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Enough of the movie gornography

Horror films are meant to do one thing: horrify the audience. They often do other things as well, such as provide commentary on society. But modern horror films seem to have lost their edge. Or, they’ve at least stopped trying to actually scare the audience. Instead, it seems like modern horror flicks are only trying to do one thing: make the audience feel as uncomfortable as possible. In other words, we are currently witnessing the death of the horror film and instead gaining films filled with mindless gornography.

Now, many will argue that gore and horror go hand-in-hand, which I would agree with. At times gore is certainly necessary and appropriate to include. But we’re at a point now where it’s so over-the-top that it effectively serves no purpose. The blood and guts are simply just there. Of course there are classic films out there with on-screen blood. Take films like Tobe Hooper’s The Texas Chain Saw Massacre (1974) or Wes Carven’s The Last House on the Left (1972) and The Hills Have Eyes (1977). While these older “classic” horror films offer plenty of gore, especially considering their time period, they act as social commentaries, made in direct response to the Vietnam War.

When looking at modern horror, however, the gore seems to have increased, but it has increased in such a way that cheapens it. Films like Rob Zombie’s House of 1000 Corpses (2003), Eli Roth’s Hostel (2005) and the later part of James Wan’s Saw film series (2006 – 2010) simply offer gore for the sake of gore. I do not include the early half of Wan’s Saw series (2004 – 2005), due to the fact that the first two films of the series operate on more of a psychological thriller level, engaging the audience in a mystery. This is the obvious reason why this group of filmmakers have been dubbed the “splat pack.” Their films offer excessive gore for no better reason than to test the audience’s collective stomach rather than to actually frighten.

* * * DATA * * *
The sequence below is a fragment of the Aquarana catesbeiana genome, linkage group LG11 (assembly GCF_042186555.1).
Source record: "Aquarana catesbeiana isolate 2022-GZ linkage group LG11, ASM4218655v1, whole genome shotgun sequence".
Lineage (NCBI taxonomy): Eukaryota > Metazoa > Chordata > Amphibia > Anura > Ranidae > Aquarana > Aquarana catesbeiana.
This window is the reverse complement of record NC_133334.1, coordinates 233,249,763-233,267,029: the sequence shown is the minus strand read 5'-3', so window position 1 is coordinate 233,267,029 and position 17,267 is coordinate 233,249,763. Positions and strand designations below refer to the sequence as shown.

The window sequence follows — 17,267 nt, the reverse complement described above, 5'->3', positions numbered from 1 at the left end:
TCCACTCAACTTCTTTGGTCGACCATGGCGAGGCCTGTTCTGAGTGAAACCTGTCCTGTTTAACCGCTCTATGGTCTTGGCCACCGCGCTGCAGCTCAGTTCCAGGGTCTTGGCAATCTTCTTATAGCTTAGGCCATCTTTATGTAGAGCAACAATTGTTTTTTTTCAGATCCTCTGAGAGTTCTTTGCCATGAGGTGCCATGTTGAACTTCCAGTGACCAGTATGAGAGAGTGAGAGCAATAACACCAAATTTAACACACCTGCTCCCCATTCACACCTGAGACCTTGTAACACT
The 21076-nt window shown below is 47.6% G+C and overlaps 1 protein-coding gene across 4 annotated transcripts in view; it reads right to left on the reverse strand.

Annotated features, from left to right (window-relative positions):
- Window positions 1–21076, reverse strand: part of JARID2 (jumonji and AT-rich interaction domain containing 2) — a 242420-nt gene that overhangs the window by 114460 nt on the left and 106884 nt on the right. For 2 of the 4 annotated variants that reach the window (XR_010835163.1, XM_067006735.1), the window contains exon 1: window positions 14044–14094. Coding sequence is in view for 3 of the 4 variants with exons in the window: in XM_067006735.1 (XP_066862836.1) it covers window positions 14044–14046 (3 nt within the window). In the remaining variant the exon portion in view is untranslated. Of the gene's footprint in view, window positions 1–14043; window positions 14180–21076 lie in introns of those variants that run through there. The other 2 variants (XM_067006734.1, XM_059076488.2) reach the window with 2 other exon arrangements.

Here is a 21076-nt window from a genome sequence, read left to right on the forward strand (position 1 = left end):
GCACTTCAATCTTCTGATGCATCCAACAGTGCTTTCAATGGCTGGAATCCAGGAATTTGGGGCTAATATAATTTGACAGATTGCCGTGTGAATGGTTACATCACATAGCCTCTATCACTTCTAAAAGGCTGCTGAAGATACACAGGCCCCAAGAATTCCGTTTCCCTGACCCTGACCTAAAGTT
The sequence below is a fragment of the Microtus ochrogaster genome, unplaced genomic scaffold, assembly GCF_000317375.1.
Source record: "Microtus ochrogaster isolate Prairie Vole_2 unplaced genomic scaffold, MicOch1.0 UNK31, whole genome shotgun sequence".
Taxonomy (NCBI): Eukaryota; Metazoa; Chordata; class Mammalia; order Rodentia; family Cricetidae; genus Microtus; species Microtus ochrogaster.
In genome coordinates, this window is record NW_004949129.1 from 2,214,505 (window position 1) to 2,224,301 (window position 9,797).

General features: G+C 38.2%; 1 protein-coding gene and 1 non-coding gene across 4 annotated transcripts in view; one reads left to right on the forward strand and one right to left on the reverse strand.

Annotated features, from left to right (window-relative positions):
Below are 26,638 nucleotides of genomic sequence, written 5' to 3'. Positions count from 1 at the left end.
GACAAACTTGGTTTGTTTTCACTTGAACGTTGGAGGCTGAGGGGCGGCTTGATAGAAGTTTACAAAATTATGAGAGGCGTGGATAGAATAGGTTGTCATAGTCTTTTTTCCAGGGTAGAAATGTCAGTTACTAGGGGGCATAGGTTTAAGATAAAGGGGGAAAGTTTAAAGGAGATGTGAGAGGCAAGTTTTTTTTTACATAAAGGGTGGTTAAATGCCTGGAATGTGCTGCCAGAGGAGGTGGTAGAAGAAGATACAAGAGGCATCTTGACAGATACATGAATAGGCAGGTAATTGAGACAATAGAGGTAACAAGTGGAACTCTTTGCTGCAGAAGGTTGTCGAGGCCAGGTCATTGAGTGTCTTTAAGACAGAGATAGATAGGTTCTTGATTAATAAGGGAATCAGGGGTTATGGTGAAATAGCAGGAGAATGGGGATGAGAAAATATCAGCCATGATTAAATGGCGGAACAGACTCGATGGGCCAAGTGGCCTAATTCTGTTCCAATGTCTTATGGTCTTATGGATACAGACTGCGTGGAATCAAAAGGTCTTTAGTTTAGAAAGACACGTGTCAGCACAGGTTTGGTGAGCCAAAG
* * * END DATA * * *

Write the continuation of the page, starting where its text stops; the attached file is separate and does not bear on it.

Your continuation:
There doesn’t seem to be any end in sight. A prime example of its continuing success would be the remake of Sam Raimi’s Evil Dead (1982). Not only did it completely drain all of the camp found in the original, but it went all-out with the gore. The trailer alone features a girl vomiting blood onto another girl’s face and a girl cutting her tongue in half with a rusty pair of scissors. The consensus on rottentomatoes.com, a film aggregator website, states that the film is full of “brutal terror, gory scares, and […] bloody violence.” Modern filmmakers have to realize that, at some point, the blood and guts are no longer serving any sort of aesthetic purpose. They’re simply just there. A sequel to the Evil Dead remake has already been announced. No word on how much resemblance the new film will have to the original Evil Dead 2 (1987), but if the first remake is any indicator, my guess is very little.

While I see little to no purpose for these gorno flicks, there must be a reason they continue to be produced. And the reason is simply that they make money at the box office. So, when all is said and done, it’s not the filmmakers, but the audience. Somewhere down the line, the filmmakers had to up the gore content because the audience wanted it. And as long as they continue to make money, they’ll continue to be be produced. So sit tight, because it will only get worse.

By Stewart Turkeylink

Categories: Freeform